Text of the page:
Wednesday, November 22, 2006

movement research brings us monson

movement research performance journal #30 magazine merits a good read with its spotlight on 2006-2007 bessie award winner and dance maker jennifer monson. the incisive interview by movement research board of directors president ishmael houston-jones brings to the fore this energizing presence during/veteran of the high tide of queer and anti-interventionist activism during reagan and bush i. monson’s words in mrpj so resonate to the core:

“i would say that one of the most important influences on how i live as an artist has to do with being in nyc in the late ’80s and early ’90s during the aids epidemic.

“i was part of a community that was extremely activist. we were at political meetings or on the streets demonstrating at least once a week with act up or the lesbian avengers or wham [women’s health action mobilization] or queer nation. we lost so many of our colleagues; and our activism made a difference. we changed the government’s aids policies and made ‘queer’ a household word. that kind of urgency invaded the work we were making and heightened our passion.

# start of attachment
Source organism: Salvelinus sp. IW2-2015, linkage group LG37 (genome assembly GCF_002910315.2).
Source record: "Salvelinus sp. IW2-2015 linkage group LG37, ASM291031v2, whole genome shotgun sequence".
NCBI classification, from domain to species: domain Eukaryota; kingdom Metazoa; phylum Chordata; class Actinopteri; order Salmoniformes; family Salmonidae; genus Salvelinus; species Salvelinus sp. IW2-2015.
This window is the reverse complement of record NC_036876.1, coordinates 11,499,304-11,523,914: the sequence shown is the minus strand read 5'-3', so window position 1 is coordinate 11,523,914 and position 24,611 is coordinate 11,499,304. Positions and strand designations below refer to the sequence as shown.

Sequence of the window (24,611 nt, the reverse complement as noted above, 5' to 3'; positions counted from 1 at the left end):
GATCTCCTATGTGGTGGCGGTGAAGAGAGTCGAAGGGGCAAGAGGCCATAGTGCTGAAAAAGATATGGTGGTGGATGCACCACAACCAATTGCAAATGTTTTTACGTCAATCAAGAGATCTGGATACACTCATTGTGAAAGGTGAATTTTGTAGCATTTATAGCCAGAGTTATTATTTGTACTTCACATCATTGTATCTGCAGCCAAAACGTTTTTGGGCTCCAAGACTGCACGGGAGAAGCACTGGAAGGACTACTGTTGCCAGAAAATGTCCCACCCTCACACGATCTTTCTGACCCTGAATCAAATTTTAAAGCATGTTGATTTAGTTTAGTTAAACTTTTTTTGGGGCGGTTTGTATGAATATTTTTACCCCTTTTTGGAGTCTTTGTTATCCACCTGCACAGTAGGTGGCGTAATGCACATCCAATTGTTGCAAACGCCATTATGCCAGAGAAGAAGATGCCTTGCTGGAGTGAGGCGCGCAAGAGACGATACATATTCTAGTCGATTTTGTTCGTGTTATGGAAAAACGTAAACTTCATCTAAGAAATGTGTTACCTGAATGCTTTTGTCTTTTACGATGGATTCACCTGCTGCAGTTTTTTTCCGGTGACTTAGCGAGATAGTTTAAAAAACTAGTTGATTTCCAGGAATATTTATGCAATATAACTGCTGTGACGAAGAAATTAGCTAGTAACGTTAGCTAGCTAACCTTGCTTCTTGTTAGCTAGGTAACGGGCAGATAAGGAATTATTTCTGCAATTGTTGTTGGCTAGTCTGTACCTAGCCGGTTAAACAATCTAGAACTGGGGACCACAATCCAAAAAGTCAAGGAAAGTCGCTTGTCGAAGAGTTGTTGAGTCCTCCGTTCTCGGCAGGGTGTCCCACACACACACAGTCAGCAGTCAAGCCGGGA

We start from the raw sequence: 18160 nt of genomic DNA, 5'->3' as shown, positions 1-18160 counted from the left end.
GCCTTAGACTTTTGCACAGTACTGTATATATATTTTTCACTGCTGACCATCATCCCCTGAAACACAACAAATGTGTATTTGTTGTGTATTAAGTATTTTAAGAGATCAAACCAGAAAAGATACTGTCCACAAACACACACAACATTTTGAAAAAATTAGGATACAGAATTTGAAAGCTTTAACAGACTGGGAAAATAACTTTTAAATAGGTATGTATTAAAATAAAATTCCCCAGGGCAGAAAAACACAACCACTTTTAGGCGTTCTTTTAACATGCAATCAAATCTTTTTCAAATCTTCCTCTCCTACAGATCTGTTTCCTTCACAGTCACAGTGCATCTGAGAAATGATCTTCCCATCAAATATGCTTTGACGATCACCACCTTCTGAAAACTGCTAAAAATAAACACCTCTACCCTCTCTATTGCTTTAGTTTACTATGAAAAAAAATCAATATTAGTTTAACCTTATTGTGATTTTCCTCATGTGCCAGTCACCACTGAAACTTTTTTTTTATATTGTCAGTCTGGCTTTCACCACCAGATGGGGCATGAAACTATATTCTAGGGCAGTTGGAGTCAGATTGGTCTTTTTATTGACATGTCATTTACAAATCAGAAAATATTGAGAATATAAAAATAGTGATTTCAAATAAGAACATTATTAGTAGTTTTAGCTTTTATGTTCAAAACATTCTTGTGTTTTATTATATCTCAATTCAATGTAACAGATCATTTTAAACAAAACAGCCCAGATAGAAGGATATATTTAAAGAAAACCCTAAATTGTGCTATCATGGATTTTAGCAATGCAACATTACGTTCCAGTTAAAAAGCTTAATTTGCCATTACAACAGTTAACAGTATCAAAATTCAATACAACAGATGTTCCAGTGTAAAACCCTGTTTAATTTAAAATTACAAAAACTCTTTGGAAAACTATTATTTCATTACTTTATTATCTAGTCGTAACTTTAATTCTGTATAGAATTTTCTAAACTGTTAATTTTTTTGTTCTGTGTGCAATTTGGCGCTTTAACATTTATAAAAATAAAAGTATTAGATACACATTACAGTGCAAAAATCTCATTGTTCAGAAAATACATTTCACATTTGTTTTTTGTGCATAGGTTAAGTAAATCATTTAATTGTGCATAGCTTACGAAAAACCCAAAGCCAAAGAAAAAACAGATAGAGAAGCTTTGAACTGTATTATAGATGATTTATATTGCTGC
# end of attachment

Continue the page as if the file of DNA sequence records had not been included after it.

“i feel that kind of agency is much more difficult to find now. i’m not aware of an anti-war movement in my community. what is happening is on a global scale—not so close to home even though the world trade center explosion happened right here. i feel like coming age in nyc against a certain kind of adversity has really shaped me creatively. i see what is happening now shaping the art of another generation too. it is full of subtlety and irony, a kind of fear of emotion or the personal. but to me it really reflects and is interpreting the scare place we are in our culture at present.”

houston-jones’ interview, along with accompanying articles by andrea liu, roselee goldberg, and abigail levine further delineate the contribution scope of mrpj 30’s cover artist and lover of improvisation, and offer a great timeline of and glimpse into the cultural cauldron of the eighties.

beyond being one of the world's leading laboratories for the investigation of dance and movement-based forms, movement research is a great finger on nyc’s cultural pulse. for more information, check out their website:

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